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Nov. 29 (Bloomberg) -- China’s money-market rate declined for a fifth day on speculation the government is spending more as the end of the year approaches.
The People’s Bank of China sold 15 billion yuan ($2.4 billion) of one-year bills today, keeping the yield at 3.4875 percent for a second week, according to a trader at a primary dealer required to bid at the auctions.
“Because of the fiscal spending, which could be as large as 200 billion yuan, there’s room for the PBOC to drain liquidity,” said Ju Wang, a fixed-income strategist at Barclays Capital in Singapore. “That would still point to lower money- market rates.”
The seven-day repurchase rate, a gauge of funding availability in the financial system, declined 32 basis points, or 0.32 percentage point, to 3.67 percent at the close in Shanghai, according to a weighted average compiled by the National Interbank Funding Center.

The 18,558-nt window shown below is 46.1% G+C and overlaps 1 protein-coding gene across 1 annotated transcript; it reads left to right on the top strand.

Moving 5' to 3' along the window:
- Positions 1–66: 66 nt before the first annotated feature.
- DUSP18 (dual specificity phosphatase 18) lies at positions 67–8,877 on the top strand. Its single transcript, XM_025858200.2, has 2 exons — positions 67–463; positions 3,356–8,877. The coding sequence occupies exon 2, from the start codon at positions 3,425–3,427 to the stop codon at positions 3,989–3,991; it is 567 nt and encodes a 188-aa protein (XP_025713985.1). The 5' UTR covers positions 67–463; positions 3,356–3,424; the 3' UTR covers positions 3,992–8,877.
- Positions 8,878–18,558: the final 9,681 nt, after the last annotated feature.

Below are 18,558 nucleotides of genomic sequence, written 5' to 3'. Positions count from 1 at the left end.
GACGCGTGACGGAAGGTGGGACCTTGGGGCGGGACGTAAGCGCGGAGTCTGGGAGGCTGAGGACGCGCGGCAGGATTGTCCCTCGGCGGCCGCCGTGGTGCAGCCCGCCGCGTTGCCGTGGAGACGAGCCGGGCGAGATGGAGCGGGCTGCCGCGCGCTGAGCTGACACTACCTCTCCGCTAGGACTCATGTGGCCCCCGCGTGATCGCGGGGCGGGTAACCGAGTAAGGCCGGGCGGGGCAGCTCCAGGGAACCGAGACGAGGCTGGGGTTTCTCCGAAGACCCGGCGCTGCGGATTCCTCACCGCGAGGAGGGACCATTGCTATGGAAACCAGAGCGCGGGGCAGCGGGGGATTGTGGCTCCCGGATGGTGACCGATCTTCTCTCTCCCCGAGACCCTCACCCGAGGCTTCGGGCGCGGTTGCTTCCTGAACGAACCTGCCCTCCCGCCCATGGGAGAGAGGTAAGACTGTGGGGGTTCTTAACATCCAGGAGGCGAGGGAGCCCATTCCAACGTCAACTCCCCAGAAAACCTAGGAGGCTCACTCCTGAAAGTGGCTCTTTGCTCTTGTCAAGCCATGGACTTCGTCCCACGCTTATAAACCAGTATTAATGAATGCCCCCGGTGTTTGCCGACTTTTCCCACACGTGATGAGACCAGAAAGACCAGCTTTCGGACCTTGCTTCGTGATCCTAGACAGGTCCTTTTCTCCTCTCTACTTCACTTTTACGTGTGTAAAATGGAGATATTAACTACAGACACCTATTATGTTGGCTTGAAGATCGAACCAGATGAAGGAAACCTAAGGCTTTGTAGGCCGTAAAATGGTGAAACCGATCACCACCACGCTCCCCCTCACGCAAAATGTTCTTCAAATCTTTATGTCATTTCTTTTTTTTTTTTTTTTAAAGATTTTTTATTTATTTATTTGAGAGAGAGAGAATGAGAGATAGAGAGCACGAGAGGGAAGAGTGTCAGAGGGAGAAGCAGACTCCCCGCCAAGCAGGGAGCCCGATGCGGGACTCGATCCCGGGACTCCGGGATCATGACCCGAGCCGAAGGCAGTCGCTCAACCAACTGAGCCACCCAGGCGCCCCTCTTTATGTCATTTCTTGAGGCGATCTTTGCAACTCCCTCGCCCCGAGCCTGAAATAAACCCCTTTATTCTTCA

The one-year swap rate, the fixed cost to receive the seven-day repo rate, was little changed at 3.03 percent. The yield on the 3.26 percent government bond due June 2014 was steady at 3.07 percent.
Citigroup Inc. cut its estimate for 2012 Chinese economic growth to 8.4 percent from 8.7 percent, according to a research note today. The central bank may cut lenders’ reserve requirements before the Chinese New Year in late January if recent capital outflows continue, the note said. The PBOC may also raise interest rates to stabilize deposits, economists led by Hong Kong-based Minggao Shen and Shuang Ding wrote.
The monetary authority sold 10 billion yuan of 28-day repurchase agreements at 2.8 percent today, according to a statement on its website.
In February, The central bank published a list of 50 primary dealers allowed to participate in open-market operations, including Industrial & Commercial Bank of China Ltd., Agricultural Bank of China Ltd., Bank of China Ltd., China Construction Bank Corp., China Citic Bank Corp., Industrial Bank Co. and Postal Savings Bank of China.
--Editors: Andrew Janes, Sandy Hendry
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